Cheers!

The current plan subject to change……..

Adirondack Canoe Company “Boreas” canoes that I have purchased and being built. Left is the pack canoe (24lbs.) and on the right is the solo canoe (27lbs.)…… Stunning, I know!

The Rehydration Test

Last week I posted about my first attempt at dehydrating meals for backpacking and canoe camping. I went out this afternoon in order to test the meal. I wanted to see if I could gauge how much water and time I would need to properly rehydrate the 6 ounces of sausage vegetable stew.

You can check out the results in a short video below! Give my blog a follow, you can also find me “Adirondack Joe” on Facebook & Instagram as well.

If you like what you see you can find the recipe in the link to my original post here: https://adirondackjoe.com/2019/03/08/this-is-a-test-and-only-a-test/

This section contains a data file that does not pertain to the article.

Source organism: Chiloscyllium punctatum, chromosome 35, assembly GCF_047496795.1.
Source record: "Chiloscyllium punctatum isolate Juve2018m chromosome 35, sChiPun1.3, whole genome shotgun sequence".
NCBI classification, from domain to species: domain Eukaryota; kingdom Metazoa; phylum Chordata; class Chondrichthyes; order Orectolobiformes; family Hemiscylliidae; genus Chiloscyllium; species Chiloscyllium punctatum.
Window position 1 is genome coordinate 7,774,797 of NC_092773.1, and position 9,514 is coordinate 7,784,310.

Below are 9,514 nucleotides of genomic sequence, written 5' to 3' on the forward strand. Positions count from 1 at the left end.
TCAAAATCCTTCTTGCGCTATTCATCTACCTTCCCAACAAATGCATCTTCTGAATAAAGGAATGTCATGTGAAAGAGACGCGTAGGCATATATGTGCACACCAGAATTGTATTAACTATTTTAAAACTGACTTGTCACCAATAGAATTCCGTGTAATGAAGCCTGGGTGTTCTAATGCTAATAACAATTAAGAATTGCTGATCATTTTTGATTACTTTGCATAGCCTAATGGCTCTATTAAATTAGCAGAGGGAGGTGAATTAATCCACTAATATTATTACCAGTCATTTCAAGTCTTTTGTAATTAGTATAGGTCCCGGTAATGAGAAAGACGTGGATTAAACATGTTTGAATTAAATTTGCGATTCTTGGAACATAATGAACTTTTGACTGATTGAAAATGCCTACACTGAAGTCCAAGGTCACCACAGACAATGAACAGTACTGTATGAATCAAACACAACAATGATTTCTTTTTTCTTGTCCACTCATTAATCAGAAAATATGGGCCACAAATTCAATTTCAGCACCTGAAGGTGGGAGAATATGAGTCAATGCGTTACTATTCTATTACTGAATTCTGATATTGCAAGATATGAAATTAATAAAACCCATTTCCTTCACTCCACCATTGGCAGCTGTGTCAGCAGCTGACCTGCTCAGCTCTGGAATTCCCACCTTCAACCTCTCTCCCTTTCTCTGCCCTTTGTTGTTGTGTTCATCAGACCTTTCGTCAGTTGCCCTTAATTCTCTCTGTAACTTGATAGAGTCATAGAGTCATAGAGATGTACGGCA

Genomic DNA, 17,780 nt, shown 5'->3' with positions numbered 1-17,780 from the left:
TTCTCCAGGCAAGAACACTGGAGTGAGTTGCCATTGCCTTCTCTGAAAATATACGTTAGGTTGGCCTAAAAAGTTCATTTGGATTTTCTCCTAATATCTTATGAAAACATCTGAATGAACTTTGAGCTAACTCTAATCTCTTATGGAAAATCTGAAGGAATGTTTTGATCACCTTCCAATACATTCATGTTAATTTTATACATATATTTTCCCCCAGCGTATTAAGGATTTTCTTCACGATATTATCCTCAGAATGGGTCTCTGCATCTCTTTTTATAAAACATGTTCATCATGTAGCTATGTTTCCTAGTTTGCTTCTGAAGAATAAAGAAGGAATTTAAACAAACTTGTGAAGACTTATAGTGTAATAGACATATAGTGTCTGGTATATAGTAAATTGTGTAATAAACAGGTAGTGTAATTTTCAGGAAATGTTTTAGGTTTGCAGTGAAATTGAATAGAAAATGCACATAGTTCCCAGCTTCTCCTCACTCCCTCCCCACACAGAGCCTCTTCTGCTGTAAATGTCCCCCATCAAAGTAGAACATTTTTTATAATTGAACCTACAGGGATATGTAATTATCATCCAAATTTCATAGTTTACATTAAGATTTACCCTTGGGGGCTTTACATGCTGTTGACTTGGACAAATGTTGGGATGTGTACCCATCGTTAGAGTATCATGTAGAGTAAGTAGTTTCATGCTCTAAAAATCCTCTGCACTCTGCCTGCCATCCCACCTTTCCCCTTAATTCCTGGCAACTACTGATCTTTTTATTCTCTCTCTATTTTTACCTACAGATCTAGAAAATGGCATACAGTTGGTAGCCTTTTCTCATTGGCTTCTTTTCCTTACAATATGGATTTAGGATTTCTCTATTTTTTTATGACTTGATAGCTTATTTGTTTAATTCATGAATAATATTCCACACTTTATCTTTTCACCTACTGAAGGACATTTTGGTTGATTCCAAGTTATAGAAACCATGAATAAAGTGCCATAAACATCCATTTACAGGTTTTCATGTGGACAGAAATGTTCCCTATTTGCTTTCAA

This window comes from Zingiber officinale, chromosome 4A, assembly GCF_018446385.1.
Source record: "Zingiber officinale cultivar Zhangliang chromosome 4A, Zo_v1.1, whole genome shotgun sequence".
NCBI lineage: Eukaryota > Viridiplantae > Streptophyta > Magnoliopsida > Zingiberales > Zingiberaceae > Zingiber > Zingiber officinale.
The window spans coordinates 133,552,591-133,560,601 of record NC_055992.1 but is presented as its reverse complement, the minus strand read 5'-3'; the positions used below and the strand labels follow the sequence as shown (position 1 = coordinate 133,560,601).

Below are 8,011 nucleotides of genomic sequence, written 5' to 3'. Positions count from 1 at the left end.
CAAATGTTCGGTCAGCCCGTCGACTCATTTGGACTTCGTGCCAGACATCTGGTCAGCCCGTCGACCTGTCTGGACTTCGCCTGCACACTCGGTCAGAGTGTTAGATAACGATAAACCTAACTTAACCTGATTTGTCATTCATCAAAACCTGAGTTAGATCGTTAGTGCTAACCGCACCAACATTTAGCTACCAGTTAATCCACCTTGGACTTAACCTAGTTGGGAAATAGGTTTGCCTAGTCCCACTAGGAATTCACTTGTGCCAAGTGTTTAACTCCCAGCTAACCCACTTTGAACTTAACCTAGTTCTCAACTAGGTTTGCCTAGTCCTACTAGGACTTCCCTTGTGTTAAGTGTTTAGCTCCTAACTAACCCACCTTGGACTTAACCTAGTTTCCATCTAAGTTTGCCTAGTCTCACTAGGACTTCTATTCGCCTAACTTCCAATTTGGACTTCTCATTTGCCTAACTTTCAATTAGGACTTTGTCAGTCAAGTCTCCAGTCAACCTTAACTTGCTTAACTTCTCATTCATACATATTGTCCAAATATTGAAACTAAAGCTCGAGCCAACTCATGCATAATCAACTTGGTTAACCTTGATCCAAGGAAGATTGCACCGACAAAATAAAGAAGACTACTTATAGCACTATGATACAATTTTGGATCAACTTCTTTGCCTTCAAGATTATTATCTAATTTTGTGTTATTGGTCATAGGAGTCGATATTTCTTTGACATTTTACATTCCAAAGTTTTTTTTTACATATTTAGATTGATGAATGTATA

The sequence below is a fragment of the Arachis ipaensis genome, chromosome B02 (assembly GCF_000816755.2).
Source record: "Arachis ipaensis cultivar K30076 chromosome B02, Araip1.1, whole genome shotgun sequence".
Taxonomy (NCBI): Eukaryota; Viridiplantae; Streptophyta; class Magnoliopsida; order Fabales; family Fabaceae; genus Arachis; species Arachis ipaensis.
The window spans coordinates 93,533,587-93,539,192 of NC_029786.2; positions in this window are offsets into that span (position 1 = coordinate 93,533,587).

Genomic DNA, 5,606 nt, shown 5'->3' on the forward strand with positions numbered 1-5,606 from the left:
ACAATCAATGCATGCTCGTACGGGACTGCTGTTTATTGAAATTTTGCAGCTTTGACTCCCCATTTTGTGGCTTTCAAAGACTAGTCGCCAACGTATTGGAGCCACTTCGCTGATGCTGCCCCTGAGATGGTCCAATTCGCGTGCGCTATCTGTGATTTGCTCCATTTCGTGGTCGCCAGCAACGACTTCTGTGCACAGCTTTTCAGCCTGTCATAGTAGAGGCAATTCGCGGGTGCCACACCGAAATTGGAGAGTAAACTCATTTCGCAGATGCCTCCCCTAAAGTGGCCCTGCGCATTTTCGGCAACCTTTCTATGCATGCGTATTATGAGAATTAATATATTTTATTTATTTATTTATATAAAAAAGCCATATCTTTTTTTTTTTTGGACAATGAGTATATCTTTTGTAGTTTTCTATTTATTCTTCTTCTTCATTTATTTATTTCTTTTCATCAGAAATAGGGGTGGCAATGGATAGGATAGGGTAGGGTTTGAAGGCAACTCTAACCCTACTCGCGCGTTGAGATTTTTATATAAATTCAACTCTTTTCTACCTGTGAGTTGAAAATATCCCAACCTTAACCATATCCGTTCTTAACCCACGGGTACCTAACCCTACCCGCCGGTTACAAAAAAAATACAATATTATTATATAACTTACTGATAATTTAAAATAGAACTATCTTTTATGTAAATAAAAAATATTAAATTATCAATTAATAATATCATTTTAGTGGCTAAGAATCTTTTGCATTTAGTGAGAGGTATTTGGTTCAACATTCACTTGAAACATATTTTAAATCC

In the Dog House

Last weekend while camping in the Thousand Islands region of New York I took the opportunity to test out my new Eureka “Solitaire” backpacking tent. Or as my wife calls it my “Dog House Tent”. I don’t backpack but I purchased this tent for canoe/kayak camping because of its size and weight. I bought it locally from Eureka Camping Center for a really great price. As a matter of fact it was extremely cheaper than some other backpacking tents I’ve used.

I wanted to get the feel for it and its size before taking it on a canoe/kayak trip where I might regret not trying out before hand. I did fit very comfortably inside and I’m happy to report that I had two good nights sleep. On the first night I woke about 3AM briefly peering through the roof into the night’s sky which was littered with millions of stars. I stared for a short while watching as some of them streaked across the sky. The second morning I felt so good it was almost better than sleeping in my own bed. I did bring with me my Coleman self inflating sleep pad as well.

Cheers!